alert(2.5);
	style.appendChild(node);
alert(3);
	document.head.appendChild(style);

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I am using IE8 and it hits an error when it hits appendChild. I get 1, 2, and 2.5. Then it stops.

What I am trying to do is make the DIV with class=TableGuidanceWrapperDiv  disappear.
0
 
LVL 58

Accepted Solution

by:
Gary earned 250 total points
ID: 40383158
Fixed

changeFontSize(20);

function changeFontSize(fontsize){
	head = document.head || document.getElementsByTagName('head')[0];
	style = document.createElement('style');
	style.type="text/css";
	if (style.styleSheet){
		style.styleSheet.cssText ="td.data{font-size:"+fontsize+"px}";
	}
	else{
		style.appendChild(document.createTextNode("td.data{font-size:"+fontsize+"px}"));
	}
	head.appendChild(style);
}

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0
 

Author Comment

by:jkurant
ID: 40384280
I am starting to believe that the answer to my question is that it is impossible. It seems that if you want to change the style of elements, you have to use a loop to iterate through elements changing the ones that need to be changed. It does not appear that there is any way to do it "all at once".

If I don't get any clarifications soon, I will close the question and award points.
0
 
LVL 58

Expert Comment

by:Gary
ID: 40384370
The above code does it, styles are applied autmotically, there is no looping.
0
 
LVL 19

Assisted Solution

by:Albert Van Halen
Albert Van Halen earned 150 total points
ID: 40385409
as Gary stated his technique is working. You just have to wrap it into a solid function.
As for my solution, if you know how to use jquery it's even more easier because the logic itself is taken care of by jquery. You just have to use the existing css method.

So: it is working; just choose the answer which suits your needs.

As for your comment "I'm not familiar with jquery" : you do webdevelopment right?
0
 

Author Comment

by:jkurant
ID: 40391017
First I must defend my skills since you asked if I was a web developer.
I have done "web development" with Lotus Notes Domino for about 10 years, but I admit that is hardly a standard tool. I have built sites using HTML and lots of JavaScript and a little CSS. I have written some rather sophisticated functionality using JavaScript but I just have never used jquery. It wasn't available in any of the tools I have ever used, and it isn't now, to my knowledge. I started in the past year working in WebSphere at the bank where I work. For my private work I have just set up a Linux hosting account with tomcat and GlassFish, so I can start building websites, but I am not familiar with GlassFish.  I am not sure what GlassFish adds to Tomcat with JSPs and servlets.

Now, regarding the answers. Somehow I did not notice Gary's second chunk of code, so I will implement that on Monday and find out if it works. I'm guessing it will because it would address the condition where the style already exists.

Albert, I just don't understand your code at http://jsfiddle.net/0g6c0w1e/. It looks a lot like JavaScript but I don't know $ is. Is that JQuery? I think I will read up on JQuery before Monday.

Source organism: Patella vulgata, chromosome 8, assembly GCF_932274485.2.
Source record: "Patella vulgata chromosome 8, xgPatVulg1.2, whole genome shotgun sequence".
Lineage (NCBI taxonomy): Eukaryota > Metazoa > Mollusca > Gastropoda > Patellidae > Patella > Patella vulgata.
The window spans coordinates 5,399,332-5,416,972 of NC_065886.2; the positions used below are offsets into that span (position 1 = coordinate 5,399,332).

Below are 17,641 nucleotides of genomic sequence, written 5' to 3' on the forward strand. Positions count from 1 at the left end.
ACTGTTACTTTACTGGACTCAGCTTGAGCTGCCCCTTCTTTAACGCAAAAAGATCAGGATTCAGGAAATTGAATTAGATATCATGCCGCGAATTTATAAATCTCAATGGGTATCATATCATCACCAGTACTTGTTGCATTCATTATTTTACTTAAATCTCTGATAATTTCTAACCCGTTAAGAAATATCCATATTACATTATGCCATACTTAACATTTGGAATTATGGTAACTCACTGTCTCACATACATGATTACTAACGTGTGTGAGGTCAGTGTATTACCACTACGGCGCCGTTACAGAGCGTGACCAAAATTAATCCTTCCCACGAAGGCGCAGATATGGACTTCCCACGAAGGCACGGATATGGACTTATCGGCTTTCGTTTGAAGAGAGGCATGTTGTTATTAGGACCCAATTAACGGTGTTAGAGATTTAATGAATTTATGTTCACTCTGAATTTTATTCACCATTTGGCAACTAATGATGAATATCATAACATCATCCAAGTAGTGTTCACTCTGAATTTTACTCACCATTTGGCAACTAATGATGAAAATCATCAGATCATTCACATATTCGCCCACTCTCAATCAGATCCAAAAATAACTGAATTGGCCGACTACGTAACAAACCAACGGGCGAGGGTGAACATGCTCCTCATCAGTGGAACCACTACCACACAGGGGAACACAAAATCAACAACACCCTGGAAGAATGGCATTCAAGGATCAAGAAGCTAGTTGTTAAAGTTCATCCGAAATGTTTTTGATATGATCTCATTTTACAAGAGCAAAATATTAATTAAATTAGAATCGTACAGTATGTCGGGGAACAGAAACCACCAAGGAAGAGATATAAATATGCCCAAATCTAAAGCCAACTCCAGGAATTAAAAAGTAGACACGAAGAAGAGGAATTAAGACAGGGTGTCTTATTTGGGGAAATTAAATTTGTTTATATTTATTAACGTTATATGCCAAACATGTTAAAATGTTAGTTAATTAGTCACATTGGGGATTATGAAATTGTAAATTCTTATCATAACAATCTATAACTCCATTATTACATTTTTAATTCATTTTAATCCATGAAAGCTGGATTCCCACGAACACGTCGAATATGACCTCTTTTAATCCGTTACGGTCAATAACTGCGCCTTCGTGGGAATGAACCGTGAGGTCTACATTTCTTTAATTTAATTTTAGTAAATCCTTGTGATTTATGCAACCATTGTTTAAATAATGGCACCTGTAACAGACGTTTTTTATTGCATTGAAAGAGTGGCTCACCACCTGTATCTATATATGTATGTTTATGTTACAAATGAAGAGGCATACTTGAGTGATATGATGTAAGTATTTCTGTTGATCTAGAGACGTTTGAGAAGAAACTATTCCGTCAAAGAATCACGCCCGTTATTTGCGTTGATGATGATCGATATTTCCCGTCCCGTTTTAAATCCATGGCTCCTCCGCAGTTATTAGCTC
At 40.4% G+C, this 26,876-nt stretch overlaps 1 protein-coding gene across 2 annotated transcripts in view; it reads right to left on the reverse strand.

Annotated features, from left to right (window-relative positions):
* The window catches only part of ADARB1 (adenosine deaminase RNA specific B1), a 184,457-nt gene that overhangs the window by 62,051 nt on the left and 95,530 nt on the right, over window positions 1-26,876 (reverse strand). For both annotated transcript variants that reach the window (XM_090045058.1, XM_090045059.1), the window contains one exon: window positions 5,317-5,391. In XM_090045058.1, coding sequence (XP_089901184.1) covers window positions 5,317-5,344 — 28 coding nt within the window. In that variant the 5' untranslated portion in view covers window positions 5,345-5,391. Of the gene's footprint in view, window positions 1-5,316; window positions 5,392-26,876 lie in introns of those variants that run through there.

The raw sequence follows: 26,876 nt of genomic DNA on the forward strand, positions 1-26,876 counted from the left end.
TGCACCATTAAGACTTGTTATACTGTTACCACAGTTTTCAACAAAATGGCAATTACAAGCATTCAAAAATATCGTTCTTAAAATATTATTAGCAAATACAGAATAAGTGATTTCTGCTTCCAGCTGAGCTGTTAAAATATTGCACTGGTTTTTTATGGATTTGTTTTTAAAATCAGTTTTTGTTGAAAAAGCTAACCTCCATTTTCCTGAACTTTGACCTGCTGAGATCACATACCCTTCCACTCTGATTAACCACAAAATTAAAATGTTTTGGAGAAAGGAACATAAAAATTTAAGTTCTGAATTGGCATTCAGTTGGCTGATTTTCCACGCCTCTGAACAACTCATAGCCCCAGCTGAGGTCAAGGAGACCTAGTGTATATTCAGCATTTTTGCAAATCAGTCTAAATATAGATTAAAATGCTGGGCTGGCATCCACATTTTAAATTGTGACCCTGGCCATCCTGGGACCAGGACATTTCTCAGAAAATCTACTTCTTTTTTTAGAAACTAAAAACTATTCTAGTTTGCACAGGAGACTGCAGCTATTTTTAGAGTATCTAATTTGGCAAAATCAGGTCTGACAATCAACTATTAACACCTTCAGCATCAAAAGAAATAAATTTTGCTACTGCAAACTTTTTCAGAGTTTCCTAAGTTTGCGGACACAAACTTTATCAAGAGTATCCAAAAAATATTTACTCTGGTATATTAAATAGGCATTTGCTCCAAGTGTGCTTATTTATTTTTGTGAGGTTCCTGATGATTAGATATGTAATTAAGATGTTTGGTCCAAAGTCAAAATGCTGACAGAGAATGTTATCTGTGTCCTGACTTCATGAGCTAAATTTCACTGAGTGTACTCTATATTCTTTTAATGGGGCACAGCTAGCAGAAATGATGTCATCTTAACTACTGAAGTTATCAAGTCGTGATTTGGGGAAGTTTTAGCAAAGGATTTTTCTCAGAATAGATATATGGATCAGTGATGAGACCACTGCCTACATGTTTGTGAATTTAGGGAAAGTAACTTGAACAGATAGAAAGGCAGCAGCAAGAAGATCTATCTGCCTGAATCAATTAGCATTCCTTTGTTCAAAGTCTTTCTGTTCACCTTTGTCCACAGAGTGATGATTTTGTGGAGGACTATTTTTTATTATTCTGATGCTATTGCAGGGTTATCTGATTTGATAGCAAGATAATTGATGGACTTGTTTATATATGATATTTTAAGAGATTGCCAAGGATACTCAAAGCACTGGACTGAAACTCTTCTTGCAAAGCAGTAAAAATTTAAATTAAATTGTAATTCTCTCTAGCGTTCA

0
 
LVL 58

Expert Comment

by:Gary
ID: 40391027
Jquery is just a javascript library that makes writing javascript far easier, it's nothing more or less than javascript itself
Instead of doing this
document.getElementById("someid").value

you just do
$("#someid").val()

...and the jquery just uses plain js to give you the result, same as any language - if you do something often enough you just write a function to return you the result.
Of course there is a lot more to jquery then just a simple selector engine.

Simple example
http://jsfiddle.net/t3bh64f1/
0
 
LVL 19

Expert Comment

by:Albert Van Halen
ID: 40391345
Yes $ is shorthand for jquery.
If you really do more with development, I'd consider using jquery.

Additional note to Gary's comment: jquery is more than that. It's also a library which abstracts away all the different browser implementations on how to handle certain things. I.e. in Gary's example with the if statement : if this than that or else.
0
 
LVL 57

Assisted Solution

by:Julian Hansen
Julian Hansen earned 100 total points
ID: 40391364
Also regarding the comment you made that your tools do not include JQuery.

JQuery is implemented by adding a single line of code to your page

<script src="http://code.jquery.com/jquery.js"></script>

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You can also download the JQuery library and run it from your web file system.
To start using it you do as follows
<script type="text/javascript">
// This is equivalent to the window.onload
// i.e anything in the function block will
// be executed when the document is ready
$(function() {
 // JQuery / javascript here
});
</script>
As the other two experts have pointed out JQuery makes working with the DOM a lot easier, handles cross platform integration and adds rich features that would require many hours of development and testing using plain JS.
If you add the JQuery library above and then this line of code anywhere after - you should get the results you are after.
<script type="text/javascript">
$(function() {
    $('td.data').css({fontSize: '12pt'});
});
</script>

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0